A Comprehensive Analysis of Litigation in Organ Transplantation for Allegations of Insufficient Policy Coverage, Discrimination and Malpractice

Document Type

Journal Article

Publication Date



Progress in transplantation (Aliso Viejo, Calif.)




clinical outcomes; discrimination; education; general; litigation; living donor; malpractice; policy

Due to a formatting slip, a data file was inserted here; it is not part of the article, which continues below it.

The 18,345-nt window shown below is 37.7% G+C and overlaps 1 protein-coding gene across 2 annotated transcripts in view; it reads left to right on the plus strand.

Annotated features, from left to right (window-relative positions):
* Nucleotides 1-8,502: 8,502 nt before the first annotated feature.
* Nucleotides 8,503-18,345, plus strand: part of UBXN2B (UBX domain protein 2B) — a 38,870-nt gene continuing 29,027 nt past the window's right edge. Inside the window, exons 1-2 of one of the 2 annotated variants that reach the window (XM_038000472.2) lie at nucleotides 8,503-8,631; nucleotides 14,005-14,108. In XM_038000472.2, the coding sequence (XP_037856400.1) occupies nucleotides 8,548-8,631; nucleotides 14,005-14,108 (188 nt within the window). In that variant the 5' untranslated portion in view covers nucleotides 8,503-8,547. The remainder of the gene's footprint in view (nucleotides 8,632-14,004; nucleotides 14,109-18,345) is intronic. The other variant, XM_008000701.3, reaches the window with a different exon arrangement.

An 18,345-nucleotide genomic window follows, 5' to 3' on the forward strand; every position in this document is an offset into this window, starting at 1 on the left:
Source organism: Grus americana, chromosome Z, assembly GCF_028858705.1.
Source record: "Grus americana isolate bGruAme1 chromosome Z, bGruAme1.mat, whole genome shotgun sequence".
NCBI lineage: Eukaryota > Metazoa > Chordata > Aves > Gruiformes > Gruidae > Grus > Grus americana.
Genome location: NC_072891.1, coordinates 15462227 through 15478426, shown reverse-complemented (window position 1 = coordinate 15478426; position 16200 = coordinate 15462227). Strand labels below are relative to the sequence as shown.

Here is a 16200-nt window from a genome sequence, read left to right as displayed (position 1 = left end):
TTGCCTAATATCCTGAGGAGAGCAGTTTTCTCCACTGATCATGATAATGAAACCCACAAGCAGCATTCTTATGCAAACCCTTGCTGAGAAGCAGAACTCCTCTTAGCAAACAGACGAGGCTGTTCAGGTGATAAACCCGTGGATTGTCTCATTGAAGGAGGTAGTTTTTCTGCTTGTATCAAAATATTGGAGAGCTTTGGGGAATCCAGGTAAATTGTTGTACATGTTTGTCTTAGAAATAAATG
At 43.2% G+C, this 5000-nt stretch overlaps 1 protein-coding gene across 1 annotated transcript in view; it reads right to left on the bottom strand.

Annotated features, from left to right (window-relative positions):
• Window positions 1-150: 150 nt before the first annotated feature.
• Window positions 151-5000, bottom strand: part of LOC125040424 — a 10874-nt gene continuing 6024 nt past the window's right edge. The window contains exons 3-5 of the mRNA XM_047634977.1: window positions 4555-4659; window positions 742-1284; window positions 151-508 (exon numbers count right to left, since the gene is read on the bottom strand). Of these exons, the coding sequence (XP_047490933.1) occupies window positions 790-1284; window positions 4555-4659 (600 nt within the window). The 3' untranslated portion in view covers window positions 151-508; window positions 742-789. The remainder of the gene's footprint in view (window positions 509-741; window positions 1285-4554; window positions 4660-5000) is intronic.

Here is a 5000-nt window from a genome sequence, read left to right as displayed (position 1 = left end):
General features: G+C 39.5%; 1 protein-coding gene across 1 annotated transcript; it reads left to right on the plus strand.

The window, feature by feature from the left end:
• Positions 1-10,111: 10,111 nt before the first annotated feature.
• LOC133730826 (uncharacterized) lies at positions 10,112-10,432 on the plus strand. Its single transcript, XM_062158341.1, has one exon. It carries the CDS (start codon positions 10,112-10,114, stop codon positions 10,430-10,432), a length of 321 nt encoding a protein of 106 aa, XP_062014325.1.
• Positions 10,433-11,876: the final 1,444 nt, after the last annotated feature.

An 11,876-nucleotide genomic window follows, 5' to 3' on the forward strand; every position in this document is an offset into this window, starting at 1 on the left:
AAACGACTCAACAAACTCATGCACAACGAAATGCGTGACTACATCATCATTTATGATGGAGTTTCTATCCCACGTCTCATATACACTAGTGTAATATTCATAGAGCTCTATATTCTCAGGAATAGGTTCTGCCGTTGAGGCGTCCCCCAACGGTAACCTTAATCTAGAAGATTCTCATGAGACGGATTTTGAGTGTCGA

Transplantation is a field with unique medical and administrative challenges that involve an equally diverse array of stakeholders. Expectantly, the litigation stemming from this field should be similarly nuanced. There is a paucity of comprehensive reviews characterizing this medicolegal landscape. The Caselaw Access Project Database was used to collect official court briefs of 2053 lawsuits related to kidney, liver, heart, lung, and pancreas transplantation. A thematic analysis was undertaken to characterize grounds for litigation, defendant type, and outcomes. Cases were grouped into policy, discrimination, poor or unsuccessful outcome, or other categories. One hundred sixty-four court cases were included for analysis. Cases involving disputes over policy coverage were the most common across all organ types (N = 55, 33.5%). This was followed by poor outcomes (N = 51, 31.1%), allegations of discrimination against prison systems and employers (N = 37, 22.6%) and other (N = 21, 12.8%). Defendants involved in discrimination trials won with the greatest frequency (N = 29, 90.62%). Defendants implicated in policy suits won 65.3% (N = 32), poor outcomes 62.2% (N = 28), and other 70% (N = 14). Of the 51 cases involving poor outcomes, plaintiffs indicated lack of informed consent in 23 (45.1%). Reconsidering the informed consent process may be a viable means of mitigating future legal action. Most discrimination suits favoring defendants suggested previous concerns of structural injustices in transplantation may not be founded. The prevalence of policy-related cases could be an indication of financial burden on patients. Future work and advocacy will need to substantiate these concerns and address change where legal recourse falls short.


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